Artists of the last few generations have been brought up with digital images, fast sequences of computer- or television pictures and busy street traffic in the metropolis all over. They are inured to the possibilities of the internet and the overwhelming access to images and moving pictures. At the same time the longing for a life close to nature and greenery is striking the mind. All these experiences become obvious in some artistic practices and the gallery wants to show an array of different approaches to dealing with modern viewing habits in our domesticated environments.
The theme of a ‘domesticated or wild’ nature in our living environment responds to a need to get back in touch with ourselves, like a search of an equilibrium between mankind and society in our occidental cities.
But the subject of this exhibition is not meant to be illustrated by the artists, their work is a contemplative, and sometimes humoristic response to a feeling.
The selection of artists is not based on aesthetics only. There is a will to bring them together as they know each other personally or share friends. This relative proximity explains certain correlations between the works. Although from Denmark, Israel, Italy, USA, Belgium, Canada and France, they all seem to speak the same language.
Clare Rojas (us) 1976, The artist went from a folk narative world extremely detailed to an often abstract and very geometric work inspired by architecture.
In addition to painting, Clare Rojas also performs under the moniker Peggy Honeywell. A music project that deftly traverses the folk genre. Serene and contemplative, the Peggy Honeywell project is a further exploration of the narrative landscapes that inform and define her work.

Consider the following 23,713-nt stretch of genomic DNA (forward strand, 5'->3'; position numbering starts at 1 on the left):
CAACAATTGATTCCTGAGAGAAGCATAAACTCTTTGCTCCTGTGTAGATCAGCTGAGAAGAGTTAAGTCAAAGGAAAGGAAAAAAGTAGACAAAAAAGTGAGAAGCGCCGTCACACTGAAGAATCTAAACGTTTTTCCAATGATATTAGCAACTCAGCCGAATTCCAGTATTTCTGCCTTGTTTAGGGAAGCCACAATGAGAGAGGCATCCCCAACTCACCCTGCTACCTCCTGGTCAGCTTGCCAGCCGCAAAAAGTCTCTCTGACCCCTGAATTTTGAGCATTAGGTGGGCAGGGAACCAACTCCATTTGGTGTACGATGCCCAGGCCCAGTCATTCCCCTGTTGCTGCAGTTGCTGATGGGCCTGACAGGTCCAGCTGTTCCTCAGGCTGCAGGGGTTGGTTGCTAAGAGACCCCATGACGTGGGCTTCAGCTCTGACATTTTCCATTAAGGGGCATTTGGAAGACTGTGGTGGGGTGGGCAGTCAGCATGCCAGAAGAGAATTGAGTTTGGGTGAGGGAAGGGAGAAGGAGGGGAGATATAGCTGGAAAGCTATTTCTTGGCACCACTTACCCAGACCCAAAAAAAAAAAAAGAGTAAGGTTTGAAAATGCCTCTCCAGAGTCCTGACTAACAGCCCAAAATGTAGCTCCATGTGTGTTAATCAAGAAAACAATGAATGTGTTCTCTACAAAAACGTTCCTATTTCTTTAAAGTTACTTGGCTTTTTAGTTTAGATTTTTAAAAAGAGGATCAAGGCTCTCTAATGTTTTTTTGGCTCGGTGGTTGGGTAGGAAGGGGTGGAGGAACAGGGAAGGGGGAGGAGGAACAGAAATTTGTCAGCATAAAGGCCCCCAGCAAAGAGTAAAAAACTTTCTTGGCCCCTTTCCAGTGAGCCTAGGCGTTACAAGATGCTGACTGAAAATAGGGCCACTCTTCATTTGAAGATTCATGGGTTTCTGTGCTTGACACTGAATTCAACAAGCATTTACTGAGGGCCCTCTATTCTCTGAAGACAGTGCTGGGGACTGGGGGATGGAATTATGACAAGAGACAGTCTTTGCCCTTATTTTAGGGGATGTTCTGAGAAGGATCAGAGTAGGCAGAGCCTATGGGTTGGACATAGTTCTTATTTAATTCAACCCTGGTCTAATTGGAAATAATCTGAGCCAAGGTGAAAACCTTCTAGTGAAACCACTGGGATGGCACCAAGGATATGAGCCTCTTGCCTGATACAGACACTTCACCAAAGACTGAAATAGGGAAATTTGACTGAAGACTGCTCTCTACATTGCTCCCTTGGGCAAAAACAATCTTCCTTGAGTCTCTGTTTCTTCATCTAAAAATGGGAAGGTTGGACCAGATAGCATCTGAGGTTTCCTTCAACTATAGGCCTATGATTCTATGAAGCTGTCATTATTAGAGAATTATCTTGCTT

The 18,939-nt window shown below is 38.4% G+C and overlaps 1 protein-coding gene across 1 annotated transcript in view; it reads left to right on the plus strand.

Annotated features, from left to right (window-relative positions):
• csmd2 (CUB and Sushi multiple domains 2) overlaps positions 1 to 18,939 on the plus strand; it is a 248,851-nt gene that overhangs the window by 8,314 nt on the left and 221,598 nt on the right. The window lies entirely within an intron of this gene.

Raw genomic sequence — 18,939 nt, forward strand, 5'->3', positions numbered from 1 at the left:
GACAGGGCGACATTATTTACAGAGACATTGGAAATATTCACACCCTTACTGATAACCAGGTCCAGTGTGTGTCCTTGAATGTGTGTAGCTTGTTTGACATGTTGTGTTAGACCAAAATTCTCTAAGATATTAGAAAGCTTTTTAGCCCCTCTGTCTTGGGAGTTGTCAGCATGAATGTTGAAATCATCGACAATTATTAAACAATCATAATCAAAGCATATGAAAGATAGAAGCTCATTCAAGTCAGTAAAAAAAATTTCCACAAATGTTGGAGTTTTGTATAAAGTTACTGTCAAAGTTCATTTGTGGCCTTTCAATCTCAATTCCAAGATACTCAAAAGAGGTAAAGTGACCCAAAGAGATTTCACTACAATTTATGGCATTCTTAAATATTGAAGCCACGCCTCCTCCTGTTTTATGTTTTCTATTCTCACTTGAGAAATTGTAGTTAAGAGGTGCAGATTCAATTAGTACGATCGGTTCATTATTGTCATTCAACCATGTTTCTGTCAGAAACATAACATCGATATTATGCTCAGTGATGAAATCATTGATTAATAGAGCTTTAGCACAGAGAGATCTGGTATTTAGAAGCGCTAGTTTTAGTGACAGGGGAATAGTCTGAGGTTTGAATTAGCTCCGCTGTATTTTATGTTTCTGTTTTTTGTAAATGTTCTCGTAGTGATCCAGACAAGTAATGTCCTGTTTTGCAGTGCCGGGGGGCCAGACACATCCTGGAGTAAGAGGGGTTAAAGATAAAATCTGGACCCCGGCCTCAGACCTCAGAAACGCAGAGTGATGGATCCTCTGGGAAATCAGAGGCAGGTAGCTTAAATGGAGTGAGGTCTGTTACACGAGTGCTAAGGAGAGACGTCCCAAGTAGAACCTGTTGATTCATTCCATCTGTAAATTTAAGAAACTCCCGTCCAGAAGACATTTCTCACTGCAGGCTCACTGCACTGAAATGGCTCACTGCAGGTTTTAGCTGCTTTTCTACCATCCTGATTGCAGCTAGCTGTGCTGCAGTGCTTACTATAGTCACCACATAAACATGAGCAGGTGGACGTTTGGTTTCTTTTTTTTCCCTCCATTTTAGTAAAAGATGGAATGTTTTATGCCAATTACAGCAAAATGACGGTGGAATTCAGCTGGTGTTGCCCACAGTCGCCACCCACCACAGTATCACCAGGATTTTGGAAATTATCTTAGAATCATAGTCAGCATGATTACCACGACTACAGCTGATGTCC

Guy Yanai (il) 1977: The artist works mainly with oil paint. The geometric compositions of his paintings evolve the subject, starting with a feeling and little sparks on the canvas. The emotional impulse appears through a view on the street, a unusual combination of colors, a film, a plant or by internet images.
Francesco Deiana (it) : He is first of all engaged with drawings on paper, but works with installations as well. His geometric masks and figures consist of structured triangles, which are meticulously drawn by pen.
Pica Pica (be) 1978, 1979, 1980 : The installations or the paintings of the collective resemble a patchwork of raw materials and simple forms. One means of their works is the selected accumulation of these shapes, which arrouses a particular complexity.
Mike Swaney (ca) 1978: The technique of collage dominates the work of this interdisciplinary artist. Usually he assembles drawn or painted elements with recycled paper.
Sophie d’Ansembourg (be) 1969: Her oil paintings are figurative and matter of fact, sometimes inspired by observation, sometimes her mere imagination.
Maya Hayuk (us) 1970: She is a versatile artist, who works on paper as well as on large-scale mural paintings. Her technique is based on the visible brushstrokes and the artworks bristle with colors in a psychedelic manner.
Samuel François (fr) 1977: The sculptor interrogates innocuous objects or motives of cheap decorations with the means of sculpture and graphic artworks.
Paul Wackers (us) 1978: His paintings combine abstract elements with figurative compositions of landscape or extinct nature.
HuskMitNavn (dk) 1975: The multidisciplinary artist draws his figures in a sketch style and casts them often into comic-absurd situations, which might remind the beholder of the humour of our daily routine.
Claire Decet (fr) 1978: She works in a hyperrealistic manner on still lifes of nature, dead plants or industrial sceneries. Her drawings combine different animals, shapes or objects with a surrealistic sensibility.
Chris Duncan (us) 1974: He articulates his pictorial language by the setting of points. The artist also realises installations with threads, which are stretched out in space.
Olivier Kosta-Théfaine (fr) 1972: He mixes the bourgeois codes with these of the city, in order to get the shift of meaning across to a broader public. His graphical treetops consist of little burned points on the paper.
Lydia Fong (us) 1966: Fusing together found and invented imagery, tags and assorted objects Lydia Fong draws on a range of influences including the Mexican muralists, tramp art, the graffiti artists of the 70’s and 80’s and the San Francisco Beat poets to create a unique visual language.